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Administration MBE 148/45 Glenferrie Road Malvern, Vic 3144 Phone: 03 9507 2315 Fax: 03 9507 2316 Email

: Website: ABN 85 070 619 608 Executive Director Tel: +61 (0)2 9251 3816 Fax: +61 (0)2 9251 3817 Email: Music. Play for Life campaign Tel: 02) 4454 3887 or 0439 022 257 Email: Website: Australia’s representative to the International Music Council

Music Council of Australia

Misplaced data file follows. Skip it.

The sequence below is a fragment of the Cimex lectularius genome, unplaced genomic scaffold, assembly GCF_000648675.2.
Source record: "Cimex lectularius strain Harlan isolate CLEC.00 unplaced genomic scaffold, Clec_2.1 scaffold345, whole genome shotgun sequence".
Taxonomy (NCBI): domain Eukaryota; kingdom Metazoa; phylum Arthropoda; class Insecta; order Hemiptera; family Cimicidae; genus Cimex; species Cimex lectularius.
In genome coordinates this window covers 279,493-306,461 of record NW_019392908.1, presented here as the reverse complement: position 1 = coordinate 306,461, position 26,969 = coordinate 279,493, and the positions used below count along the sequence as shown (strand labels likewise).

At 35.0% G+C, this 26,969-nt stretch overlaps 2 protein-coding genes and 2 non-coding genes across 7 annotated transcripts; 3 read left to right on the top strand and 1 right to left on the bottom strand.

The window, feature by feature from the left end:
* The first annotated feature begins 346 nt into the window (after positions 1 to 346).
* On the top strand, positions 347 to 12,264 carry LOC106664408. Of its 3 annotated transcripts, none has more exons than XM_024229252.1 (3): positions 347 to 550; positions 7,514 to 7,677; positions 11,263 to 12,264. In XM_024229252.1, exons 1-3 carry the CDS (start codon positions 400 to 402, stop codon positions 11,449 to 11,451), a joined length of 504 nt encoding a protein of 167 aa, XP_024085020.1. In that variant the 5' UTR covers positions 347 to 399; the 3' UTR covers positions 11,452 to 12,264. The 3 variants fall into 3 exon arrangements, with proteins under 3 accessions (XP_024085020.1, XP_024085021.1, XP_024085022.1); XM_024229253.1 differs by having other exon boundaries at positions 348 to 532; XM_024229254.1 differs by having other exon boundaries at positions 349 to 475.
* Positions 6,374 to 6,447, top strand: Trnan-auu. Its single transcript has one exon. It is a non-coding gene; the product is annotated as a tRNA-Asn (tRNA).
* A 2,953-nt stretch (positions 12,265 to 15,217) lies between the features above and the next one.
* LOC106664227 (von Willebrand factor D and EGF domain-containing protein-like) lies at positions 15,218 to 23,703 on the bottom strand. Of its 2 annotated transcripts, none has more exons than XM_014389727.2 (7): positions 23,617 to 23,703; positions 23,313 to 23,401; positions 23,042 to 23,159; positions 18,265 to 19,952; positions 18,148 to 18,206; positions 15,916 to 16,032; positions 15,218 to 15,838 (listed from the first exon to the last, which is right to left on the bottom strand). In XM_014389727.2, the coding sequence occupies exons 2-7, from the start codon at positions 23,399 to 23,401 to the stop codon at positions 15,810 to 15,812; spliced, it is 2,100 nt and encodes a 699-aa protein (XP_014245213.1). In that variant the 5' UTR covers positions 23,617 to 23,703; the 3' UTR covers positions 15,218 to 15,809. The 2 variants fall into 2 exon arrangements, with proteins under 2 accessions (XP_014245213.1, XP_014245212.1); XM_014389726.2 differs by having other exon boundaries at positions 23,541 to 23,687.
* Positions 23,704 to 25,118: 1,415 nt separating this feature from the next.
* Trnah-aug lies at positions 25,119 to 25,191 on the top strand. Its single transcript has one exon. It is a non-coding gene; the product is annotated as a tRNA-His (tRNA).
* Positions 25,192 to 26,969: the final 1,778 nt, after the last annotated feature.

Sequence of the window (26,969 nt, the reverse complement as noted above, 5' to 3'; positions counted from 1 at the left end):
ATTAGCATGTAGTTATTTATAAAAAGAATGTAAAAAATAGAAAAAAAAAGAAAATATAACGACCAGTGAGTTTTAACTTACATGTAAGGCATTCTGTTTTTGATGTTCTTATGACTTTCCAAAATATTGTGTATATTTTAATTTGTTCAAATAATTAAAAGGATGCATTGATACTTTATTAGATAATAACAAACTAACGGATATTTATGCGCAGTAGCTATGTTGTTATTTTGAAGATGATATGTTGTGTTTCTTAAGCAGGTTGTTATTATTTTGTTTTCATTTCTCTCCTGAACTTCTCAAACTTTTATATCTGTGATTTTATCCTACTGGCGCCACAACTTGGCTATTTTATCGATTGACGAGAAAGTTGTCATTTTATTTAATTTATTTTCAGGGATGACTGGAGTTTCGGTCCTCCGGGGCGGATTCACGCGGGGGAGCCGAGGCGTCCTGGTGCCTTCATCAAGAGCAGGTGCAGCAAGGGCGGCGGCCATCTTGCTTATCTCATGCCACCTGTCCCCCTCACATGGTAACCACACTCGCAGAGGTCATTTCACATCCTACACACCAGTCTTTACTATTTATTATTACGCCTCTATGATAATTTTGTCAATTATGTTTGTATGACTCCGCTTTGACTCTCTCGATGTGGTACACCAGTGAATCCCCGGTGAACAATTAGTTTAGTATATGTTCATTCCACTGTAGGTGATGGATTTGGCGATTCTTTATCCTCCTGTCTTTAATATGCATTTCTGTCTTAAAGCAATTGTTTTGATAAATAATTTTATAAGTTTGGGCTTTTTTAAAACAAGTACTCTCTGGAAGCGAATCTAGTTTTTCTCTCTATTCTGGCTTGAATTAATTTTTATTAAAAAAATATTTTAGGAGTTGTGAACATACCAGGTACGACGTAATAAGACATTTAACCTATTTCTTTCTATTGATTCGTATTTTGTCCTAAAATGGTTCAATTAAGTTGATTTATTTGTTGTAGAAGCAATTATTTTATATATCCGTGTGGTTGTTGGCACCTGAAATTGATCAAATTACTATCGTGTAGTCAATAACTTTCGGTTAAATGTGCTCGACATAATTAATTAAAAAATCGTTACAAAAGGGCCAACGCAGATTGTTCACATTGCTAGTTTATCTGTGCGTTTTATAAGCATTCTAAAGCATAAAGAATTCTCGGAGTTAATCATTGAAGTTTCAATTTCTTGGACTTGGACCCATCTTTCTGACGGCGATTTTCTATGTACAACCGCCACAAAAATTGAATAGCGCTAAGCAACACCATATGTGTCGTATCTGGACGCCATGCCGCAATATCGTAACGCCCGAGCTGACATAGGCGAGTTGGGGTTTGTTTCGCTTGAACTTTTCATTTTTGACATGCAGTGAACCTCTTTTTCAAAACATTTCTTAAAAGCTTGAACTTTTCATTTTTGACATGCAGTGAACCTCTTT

The Music Council of Australia appreciates the opportunity to comment on the Digital Dividend Green Paper released by the Department of Broadband, Communications and the Digital Economy. Executive Summary The Music Council agrees with the Minister who, in his foreword to the Green Paper, says that while “[s]pectrum is valuable to potential purchasers … of far greater benefit are the opportunities it can offer to all Australians by providing new services for individuals and businesses”. The Music Council welcomes the Minister’s commitment that: … there is no ‘either/or’ approach in terms of free-to-air digital television and the digital dividend. The Government is committed to ensuring that the high quality free-to-air digital services that Australians enjoy will continue to be provided. The transition from analogue to digital offers a once-in-a-generation opportunity, an opportunity that must be seized for the benefit of all Australians. It is not the intention of, nor within the expertise of, the Music Council to comment on how spectrum might best be stacked to maximize the digital dividend. The Music Council accepts that it is technically possible to achieve the target digital dividend of 126 MHz. Rather, in this submission, the Music Council focuses on the outcomes that might be achieved with this amount of spectrum becoming available. The Music Council considers that the proposed spectrum stacking should accommodate capacity for the following: • • • • • three public free-to-air national broadcasters, with multi-channel capacity, namely the ABC, SBS and NITV; four free-to-air national commercial broadcasters with multi-channel capacity – allowing for the continued existence of the incumbents and the possibility of a new entrant to drive competition, diversity and audience choice the continued viability of community broadcasting – television and radio – following analogue switch-off the needs of digital radio services in regional Australia allocation of spectrum for the adequate provision of government services including defence services, national security, law enforcement, emergency services, public and community services, health services and education accommodation of class-licensed uses for wireless audio devices including radio microphones and guitar and keyboard transmitters reservation of sufficient spectrum for future uses and technological applications either not used or not known at present